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Tag Archives: Public Health

FROM KAMPALA TO CAPE TOWN A Journey on the HIV Vaccine Networks Highway


This presentation offers an overview of HIV vaccine research in Africa. It describes major networks, their location and ongoing studies as of October 2014. It also introduces issues with various regulatory frameworks that can affect the conduct of clinical research.

Health Activism – The case of HIV in the 21st century

This rich picture was created as a heuristic device for a seminar given to 2nd year medical students. The purpose was to sensitise future medical practitioners  to health issues seen from the perspective of the public and more specifically from those engaged in health activism.

The seminar focussed on the case of HIV activists though Health Activism is much broader. Finding a definition of health activism was not easy but I eventually found this very good one:

 

  • Health Activists are leaders who work daily to improve the way people talk and think about health.
  • Health Activists are passionate about raising awareness for health causes, dedicated to finding the best information about health conditions, and relentless in their commitment to help others.
  • They are also adept at using every tool possible to reach their communities, especially through social media.

 

 

 

Treatment for HIV Prevention – a Continuum of Care

Key stages of the Universal Test and Treat approach and linkage to care for HIV prevention.

HIV-negative individuals remain in the system and receive further counselling whilst HIV-positive are linked to care where they receive continuous attention and support to achieve viral suppression. Top: weaknesses and threats faced by the approach. Bottom: strengths and opportunities to address the challenges of delivering ART in a variety of contexts building on existing resources and “know-how” and developing new approaches to solve systemic problems.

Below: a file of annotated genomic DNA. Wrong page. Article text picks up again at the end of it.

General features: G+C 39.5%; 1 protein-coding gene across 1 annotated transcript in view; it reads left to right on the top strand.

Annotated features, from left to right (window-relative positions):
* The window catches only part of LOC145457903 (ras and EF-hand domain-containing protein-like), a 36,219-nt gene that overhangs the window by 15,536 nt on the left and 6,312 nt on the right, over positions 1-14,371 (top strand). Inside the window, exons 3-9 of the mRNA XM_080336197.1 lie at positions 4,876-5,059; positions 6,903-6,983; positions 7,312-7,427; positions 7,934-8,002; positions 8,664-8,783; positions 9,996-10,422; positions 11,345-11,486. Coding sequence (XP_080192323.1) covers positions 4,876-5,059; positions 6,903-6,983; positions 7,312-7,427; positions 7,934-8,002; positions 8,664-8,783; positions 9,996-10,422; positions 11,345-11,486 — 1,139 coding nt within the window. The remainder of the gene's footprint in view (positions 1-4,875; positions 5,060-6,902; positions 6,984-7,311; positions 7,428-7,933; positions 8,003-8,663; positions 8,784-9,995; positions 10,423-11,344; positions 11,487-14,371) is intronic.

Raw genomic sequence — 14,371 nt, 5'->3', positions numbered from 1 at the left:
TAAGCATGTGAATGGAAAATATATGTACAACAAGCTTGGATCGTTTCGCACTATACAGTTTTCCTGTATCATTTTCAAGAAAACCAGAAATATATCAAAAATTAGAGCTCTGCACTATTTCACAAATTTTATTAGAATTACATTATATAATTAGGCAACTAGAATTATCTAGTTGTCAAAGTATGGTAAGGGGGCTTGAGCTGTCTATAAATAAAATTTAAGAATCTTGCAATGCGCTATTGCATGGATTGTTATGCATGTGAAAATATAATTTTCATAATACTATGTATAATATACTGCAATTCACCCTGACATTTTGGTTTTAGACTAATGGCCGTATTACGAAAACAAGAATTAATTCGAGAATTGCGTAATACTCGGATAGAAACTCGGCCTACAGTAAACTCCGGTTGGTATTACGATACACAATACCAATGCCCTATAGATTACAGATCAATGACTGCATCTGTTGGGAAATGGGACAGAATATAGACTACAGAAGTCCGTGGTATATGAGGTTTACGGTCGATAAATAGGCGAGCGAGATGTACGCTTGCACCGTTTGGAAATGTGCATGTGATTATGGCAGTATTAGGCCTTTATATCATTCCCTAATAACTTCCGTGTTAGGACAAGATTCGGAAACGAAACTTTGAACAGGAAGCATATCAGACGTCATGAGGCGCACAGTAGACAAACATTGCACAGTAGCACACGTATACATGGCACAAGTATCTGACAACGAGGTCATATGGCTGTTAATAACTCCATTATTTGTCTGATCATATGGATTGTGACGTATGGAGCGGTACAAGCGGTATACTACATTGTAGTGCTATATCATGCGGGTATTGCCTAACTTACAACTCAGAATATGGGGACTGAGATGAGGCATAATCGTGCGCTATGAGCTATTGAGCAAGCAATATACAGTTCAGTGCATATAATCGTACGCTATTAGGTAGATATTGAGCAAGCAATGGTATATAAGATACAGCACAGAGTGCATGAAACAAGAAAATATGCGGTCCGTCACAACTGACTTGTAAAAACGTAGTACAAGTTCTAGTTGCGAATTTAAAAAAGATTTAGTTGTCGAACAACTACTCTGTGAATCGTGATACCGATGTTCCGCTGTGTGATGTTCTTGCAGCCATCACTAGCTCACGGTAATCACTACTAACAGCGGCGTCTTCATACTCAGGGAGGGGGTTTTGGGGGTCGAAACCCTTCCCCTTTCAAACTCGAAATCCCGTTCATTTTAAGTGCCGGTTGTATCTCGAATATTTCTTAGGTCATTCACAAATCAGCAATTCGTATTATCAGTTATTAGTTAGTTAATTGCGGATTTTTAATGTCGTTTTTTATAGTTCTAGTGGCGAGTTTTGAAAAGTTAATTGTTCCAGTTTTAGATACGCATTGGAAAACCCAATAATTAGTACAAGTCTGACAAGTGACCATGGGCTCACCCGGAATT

Download as a PDF: TasP Continuum of Care 1

 

Treatment for Prevention stands at the epicentre of a number of services. It can only succeed by being part of a whole.

Download as a PDF: TasP Continuum of Care 2

 

 

Clinical Research and Communities – Conflicting Needs?

The conduct of clinical research often conflicts with community life even if it is done for the benefit of the public. This can be explained by differences in perception, understanding and respective knowledge of each other’s interests and needs. This slide was designed to support discussions around the issues raised by the need to conduct clinical research in communities which often struggle to undertsand the research and how they can impact on what is being done. It can also be used by communities who want to engage with researchers to facilitate the conduct of mutually beneficial clinical research.

African Migrant MSM

MSM Migrants Rich PictureThis picture was drawn as part of a project to explore the provision of HIV prevention services to African Men who have Sex with Men (MSM) migrants to the UK. The Health Protection Agency (HPA) estimates that 86,500 people are living with HIV in the UK in 2010. The disease disproportionately affects MSM who represents nearly half of those newly infected with a consistently higher proportion of black MSM. African migrants and MSM are an underserved group in terms of HIV prevention services.